Saturday, November 30, 2019

Proximity: Why Does it Matter?

Picture this: A small child, obviously malnourished, thirsty, hungry, dirty ... hopeless ... is standing at your front door. When you open the door to see who's knocked, you see the child looking up at you asking, "Will you please help me?" What would you do?

Rhetorical question, of course. Anyone with a heart would rush them inside, quickly feed them and give them some ice cold water, bath them, and show them love. Finding out who their parents are, etc. would be secondary. The imperative would be to help them immediately.

Now picture this: The same child is off your property, 3-4 houses down, standing on the corner. Would you help then? How about if the child was 1-2 miles away from your home?

Now, what if that child was on the opposite side of the globe, in some town you've never even heard of? Still malnourished. Still hungry and thirsty and dirty and without love. What would you do then?

Not such a rhetorical question anymore.

Why does proximity matter? Is the child less in need, less hungry, less thirsty, less in need of love ... because he/she is far away? Again, with the rhetorical questions. But, unfortunately, that is how we look at it. Me included. More appropriately, that is how we don't think about it.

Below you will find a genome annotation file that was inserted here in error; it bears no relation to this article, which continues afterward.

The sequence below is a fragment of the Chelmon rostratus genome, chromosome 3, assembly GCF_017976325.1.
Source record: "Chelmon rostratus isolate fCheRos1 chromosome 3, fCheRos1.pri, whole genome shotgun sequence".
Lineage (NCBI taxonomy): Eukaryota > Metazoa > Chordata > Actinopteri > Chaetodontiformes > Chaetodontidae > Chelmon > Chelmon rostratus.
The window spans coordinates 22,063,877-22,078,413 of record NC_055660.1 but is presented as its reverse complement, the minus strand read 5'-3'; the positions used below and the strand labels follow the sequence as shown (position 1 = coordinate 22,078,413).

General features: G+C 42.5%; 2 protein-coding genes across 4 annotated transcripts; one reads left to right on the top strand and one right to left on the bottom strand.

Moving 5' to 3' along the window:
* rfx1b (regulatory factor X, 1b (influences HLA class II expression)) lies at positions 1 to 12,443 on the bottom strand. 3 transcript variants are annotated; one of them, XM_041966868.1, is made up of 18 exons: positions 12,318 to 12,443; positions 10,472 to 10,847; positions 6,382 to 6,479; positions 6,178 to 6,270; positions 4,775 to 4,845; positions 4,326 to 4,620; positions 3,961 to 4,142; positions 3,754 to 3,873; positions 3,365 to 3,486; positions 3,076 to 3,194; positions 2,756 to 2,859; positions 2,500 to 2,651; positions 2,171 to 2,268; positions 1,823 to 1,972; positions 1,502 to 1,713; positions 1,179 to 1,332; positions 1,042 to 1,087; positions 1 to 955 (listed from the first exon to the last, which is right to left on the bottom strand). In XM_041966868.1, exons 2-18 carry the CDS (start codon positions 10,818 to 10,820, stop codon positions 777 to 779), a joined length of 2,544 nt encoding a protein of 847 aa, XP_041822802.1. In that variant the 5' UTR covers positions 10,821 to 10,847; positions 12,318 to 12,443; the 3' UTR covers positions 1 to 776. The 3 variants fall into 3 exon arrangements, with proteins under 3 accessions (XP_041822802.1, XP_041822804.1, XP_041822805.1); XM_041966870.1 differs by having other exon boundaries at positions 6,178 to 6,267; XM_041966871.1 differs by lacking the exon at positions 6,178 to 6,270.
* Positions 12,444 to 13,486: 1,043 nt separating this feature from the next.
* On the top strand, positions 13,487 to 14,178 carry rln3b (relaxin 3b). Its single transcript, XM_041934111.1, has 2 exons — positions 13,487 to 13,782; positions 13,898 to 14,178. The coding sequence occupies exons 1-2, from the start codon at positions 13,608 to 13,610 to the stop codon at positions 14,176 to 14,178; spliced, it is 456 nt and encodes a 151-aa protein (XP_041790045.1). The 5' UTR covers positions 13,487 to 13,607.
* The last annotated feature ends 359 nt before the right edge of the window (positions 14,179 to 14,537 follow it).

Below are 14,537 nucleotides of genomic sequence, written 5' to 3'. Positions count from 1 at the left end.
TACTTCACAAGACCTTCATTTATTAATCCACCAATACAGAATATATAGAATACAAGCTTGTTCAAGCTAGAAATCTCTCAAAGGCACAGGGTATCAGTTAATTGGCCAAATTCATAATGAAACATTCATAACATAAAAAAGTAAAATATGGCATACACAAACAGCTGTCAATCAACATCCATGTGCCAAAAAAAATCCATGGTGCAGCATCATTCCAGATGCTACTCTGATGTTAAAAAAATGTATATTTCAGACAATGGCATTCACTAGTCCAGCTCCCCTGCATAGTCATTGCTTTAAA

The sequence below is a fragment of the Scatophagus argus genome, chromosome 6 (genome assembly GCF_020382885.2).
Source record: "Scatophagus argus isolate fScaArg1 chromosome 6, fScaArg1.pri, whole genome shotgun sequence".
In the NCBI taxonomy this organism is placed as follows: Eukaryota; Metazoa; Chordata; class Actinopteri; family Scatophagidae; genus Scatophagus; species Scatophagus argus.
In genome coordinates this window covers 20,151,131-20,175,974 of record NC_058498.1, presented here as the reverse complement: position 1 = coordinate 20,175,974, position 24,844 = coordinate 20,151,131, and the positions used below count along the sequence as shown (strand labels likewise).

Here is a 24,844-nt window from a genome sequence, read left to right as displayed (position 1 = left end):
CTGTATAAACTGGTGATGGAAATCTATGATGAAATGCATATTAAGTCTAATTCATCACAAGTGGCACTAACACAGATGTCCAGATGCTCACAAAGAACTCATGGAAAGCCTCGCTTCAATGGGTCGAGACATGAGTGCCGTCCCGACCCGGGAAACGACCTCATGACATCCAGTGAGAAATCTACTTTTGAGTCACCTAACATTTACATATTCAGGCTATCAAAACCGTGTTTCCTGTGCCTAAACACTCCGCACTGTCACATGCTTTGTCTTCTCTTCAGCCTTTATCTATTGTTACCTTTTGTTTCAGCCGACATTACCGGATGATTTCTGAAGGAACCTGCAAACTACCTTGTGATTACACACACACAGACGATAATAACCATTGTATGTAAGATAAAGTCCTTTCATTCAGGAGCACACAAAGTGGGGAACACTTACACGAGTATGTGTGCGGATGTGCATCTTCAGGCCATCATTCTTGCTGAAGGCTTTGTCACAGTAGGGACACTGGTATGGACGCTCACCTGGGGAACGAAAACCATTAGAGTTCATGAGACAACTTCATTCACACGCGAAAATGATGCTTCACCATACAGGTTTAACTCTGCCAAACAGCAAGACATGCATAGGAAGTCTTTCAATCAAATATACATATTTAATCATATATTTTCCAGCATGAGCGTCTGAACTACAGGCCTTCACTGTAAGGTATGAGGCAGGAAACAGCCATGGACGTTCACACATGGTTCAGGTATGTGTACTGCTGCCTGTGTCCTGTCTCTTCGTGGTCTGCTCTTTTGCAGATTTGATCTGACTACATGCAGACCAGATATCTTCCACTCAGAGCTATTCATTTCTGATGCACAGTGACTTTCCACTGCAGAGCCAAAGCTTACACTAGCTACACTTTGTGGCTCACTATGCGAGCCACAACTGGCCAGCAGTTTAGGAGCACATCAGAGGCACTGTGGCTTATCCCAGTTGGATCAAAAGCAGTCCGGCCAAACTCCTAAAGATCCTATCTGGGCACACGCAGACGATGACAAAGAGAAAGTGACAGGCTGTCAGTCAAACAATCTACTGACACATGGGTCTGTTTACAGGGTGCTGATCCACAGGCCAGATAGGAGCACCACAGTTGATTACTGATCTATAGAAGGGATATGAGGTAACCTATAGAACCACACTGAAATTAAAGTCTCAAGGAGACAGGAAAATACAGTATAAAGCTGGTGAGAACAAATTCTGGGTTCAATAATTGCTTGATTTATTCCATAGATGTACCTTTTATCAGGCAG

There's a saying for that: "Out of sight, out of mind." We're not evil for not thinking of those in desperate need 24x7. But our lack of thinking about it does not make it magically go away either. Something must be done and someone must do that something. You guessed it - that someone is us ... you and me.

It comes down to a simple truth - We are obligated to help others less fortunate than us. If I have two pieces of bread, and someone else has none, I am obligated to give one. Not by law. Not by some judgmental overseer telling us we must, but because we know it's the right thing to do. Even if you're not a faithful person, each of us has this "conscience" that tells us what we must do. And I don't want to be harsh, but rather to get reality on the table for all of us to examine ... the fact that we don't see those who are so dramatically less fortunate is no excuse for any of us. They are there.

Who can tackle this? You alone? Me alone? No, and no. But you and me and our relatives, our friends, our circle of influence and their circle of influence, et al? Absolutely we can. We just need to start AND (more importantly) continue. Consistently give. That takes two things: (1) intent to do something, and discipline to execute upon that intent, and (2) something that helps us to automate our intent and discipline because it's easy to forget.

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